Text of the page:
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WHETSTONE, SIR WILLIAM, rear-admiral; commodore of the Newfoundland convoy, 1696; d. 1711.
William Whetstone, believed to have been the son of John Whetstone, sailing master of Sir William Penn’s flagship in 1695, was commissioned captain of the Europa in 1689. In 1696 Whetstone was appointed captain of the Dreadnought and commodore of the Newfoundland convoy. The convoy of 61 sail, bound for Newfoundland and New England, sailed from Plymouth 1 September, escorted by the Dreadnought and the Oxford. Apart from sighting French privateers who did not attack, the passage was uneventful though progress was slow. On 2 November, some 100 miles from Newfoundland, a French fly boat, La Courette, was captured. The owner of the vessel was said to be the governor of Placentia (Plaisance), Brouillan [Monbeton]. The master, Pierre Aubert, and 19 men were taken prisoner. It was learned that a week or two previously a powerful French force under Pierre Le Moyne d’Iberville had left Placentia and was moving up the coast toward St John’s. The land force was backed by a French squadron under Brouillan, which included J heavily armed ships, with up to 70 guns each easily capable of out-gunning both the Dreadnought with 64 guns and the Oxford with 54.
The instructions given to Whetstone by th Admiralty before he sailed included the words “take care not imprudently to expose the ship under your command.” In view of the news of th destruction of the English fishing harbours, th superiority of the French forces, and the approaching winter, it was decided, after consultation with the masters of the Newfoundland-bound merchant ships, not to risk entering the harbours but to sail to the nearest ports in Spain. The following spring, 1697, an expedition, under Sir John Gibsone and Sir John Norris*, was sent out to recover the captured English settlements.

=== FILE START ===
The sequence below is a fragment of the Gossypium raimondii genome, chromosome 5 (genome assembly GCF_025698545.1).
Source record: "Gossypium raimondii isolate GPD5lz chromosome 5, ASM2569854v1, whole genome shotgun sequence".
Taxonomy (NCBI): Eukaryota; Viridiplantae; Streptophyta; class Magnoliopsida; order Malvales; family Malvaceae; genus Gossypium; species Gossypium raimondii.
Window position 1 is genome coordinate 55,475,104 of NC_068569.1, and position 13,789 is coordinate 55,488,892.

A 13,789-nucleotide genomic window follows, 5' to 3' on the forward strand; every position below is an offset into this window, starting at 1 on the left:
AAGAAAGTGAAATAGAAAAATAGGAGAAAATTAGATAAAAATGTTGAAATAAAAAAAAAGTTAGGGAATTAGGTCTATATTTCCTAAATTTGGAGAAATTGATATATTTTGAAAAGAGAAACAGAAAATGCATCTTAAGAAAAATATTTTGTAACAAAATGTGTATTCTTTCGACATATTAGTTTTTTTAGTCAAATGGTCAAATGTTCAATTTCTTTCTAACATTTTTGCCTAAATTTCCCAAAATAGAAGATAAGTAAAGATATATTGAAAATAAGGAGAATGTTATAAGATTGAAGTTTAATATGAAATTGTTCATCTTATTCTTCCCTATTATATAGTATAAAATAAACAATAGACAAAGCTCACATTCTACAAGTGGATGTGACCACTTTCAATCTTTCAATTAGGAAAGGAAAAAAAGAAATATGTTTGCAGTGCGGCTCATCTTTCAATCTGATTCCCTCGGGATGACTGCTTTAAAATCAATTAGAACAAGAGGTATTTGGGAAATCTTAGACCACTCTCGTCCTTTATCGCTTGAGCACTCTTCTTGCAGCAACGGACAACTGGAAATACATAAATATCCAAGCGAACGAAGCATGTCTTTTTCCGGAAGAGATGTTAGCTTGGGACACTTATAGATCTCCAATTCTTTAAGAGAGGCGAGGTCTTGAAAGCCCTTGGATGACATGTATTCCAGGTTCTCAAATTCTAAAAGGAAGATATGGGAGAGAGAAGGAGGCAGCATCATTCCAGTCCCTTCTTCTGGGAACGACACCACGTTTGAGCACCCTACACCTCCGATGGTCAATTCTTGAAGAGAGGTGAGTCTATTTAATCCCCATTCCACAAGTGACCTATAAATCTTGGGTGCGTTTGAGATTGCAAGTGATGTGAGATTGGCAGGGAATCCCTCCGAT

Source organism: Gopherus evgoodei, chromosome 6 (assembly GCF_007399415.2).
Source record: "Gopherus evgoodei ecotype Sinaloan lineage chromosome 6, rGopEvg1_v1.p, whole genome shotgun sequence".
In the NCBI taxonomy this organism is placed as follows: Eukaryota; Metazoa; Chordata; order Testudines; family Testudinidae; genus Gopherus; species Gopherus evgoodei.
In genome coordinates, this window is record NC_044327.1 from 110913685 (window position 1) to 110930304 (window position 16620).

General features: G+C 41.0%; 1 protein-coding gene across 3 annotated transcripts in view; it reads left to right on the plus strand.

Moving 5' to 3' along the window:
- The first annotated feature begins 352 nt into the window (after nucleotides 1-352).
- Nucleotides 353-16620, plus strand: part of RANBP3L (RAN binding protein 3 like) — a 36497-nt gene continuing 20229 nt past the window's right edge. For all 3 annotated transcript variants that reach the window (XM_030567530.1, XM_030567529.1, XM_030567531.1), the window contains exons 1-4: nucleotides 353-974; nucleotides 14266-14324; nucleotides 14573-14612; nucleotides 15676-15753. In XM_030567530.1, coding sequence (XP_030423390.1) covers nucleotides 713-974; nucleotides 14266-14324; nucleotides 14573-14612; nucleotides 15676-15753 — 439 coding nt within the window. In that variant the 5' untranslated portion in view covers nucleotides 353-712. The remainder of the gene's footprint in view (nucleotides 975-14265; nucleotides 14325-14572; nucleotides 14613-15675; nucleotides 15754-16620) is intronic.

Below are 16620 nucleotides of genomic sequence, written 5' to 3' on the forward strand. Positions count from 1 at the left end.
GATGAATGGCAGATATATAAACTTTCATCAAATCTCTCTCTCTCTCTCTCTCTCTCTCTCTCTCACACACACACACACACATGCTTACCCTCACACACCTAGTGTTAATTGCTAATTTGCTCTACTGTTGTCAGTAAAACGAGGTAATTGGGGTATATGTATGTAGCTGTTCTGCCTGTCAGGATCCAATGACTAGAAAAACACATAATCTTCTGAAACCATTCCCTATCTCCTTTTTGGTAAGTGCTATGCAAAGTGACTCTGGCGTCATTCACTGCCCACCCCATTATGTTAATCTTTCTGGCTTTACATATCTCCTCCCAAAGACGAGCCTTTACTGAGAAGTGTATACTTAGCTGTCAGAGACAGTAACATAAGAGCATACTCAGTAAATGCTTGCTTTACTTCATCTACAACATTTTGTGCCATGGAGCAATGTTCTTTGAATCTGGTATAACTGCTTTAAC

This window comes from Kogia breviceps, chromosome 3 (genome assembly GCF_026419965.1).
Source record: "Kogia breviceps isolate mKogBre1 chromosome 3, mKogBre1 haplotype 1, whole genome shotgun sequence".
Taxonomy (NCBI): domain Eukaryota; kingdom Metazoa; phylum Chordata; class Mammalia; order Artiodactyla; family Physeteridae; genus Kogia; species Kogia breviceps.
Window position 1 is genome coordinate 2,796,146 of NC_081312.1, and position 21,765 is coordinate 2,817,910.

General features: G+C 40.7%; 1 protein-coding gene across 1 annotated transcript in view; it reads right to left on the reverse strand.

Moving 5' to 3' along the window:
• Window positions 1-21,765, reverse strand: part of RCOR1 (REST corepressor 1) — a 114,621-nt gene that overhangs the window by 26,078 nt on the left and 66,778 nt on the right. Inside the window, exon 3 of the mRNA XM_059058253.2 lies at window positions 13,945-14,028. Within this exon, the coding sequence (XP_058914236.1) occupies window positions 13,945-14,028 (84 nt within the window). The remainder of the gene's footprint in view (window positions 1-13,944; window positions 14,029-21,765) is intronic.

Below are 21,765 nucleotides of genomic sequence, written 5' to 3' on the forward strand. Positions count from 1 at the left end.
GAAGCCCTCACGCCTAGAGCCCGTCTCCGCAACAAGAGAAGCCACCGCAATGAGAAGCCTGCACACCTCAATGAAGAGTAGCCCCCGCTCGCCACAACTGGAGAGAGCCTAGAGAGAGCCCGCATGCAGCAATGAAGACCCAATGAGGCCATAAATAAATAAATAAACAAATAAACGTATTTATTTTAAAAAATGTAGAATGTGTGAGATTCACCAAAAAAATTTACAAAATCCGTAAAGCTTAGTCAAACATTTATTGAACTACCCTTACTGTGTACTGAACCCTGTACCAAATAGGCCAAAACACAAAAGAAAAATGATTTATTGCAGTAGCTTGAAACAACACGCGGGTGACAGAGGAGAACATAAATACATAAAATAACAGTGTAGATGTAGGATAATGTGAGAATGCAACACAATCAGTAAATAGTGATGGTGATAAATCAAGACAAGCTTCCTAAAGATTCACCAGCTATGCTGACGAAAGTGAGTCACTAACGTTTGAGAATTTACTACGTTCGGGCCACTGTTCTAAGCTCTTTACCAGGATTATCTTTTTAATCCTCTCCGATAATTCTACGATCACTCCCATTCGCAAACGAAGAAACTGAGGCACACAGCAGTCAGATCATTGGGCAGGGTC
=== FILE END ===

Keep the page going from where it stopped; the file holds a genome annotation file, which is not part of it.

On the accession of Queen Anne, Whetstone was sent with a small squadron to reinforce Vice Admiral Benbow in the West Indies. He arrived 8 May 1702. Later in the summer, in an engagement with Ducasse, Benbow was seriously injured and deputed Whetstone, with the local rank o rear-admiral, to sit as president of the court martial which tried Captains Kirkby and Wad for cowardice.
After Benbow’s death in November 1702 Whetstone assumed command of the fleet and ii the summer of the following year joined th squadron commanded by Vice-Admiral Graydon which was to attack the French at Placentia Whetstone was present at the council of war which decided not to risk the attack, but – perhaps because of his services in the West Indies – he escaped the criticism heaped on the unfortunate Graydon.
On 22 Feb. 1704/5 Whetstone was knighted and spent the rest of the year on service in the Caribbean. In 1707, however, an unfortunate sequence of events led to Whetstone’s being supersede in his command, and, as in the case of Vice Admiral Graydon, he was not employed again Sir William Whetstone died apparently in th spring of 1711. Letters of administration, wherein he is described as “of Bristol,” were granted to his widow Maria.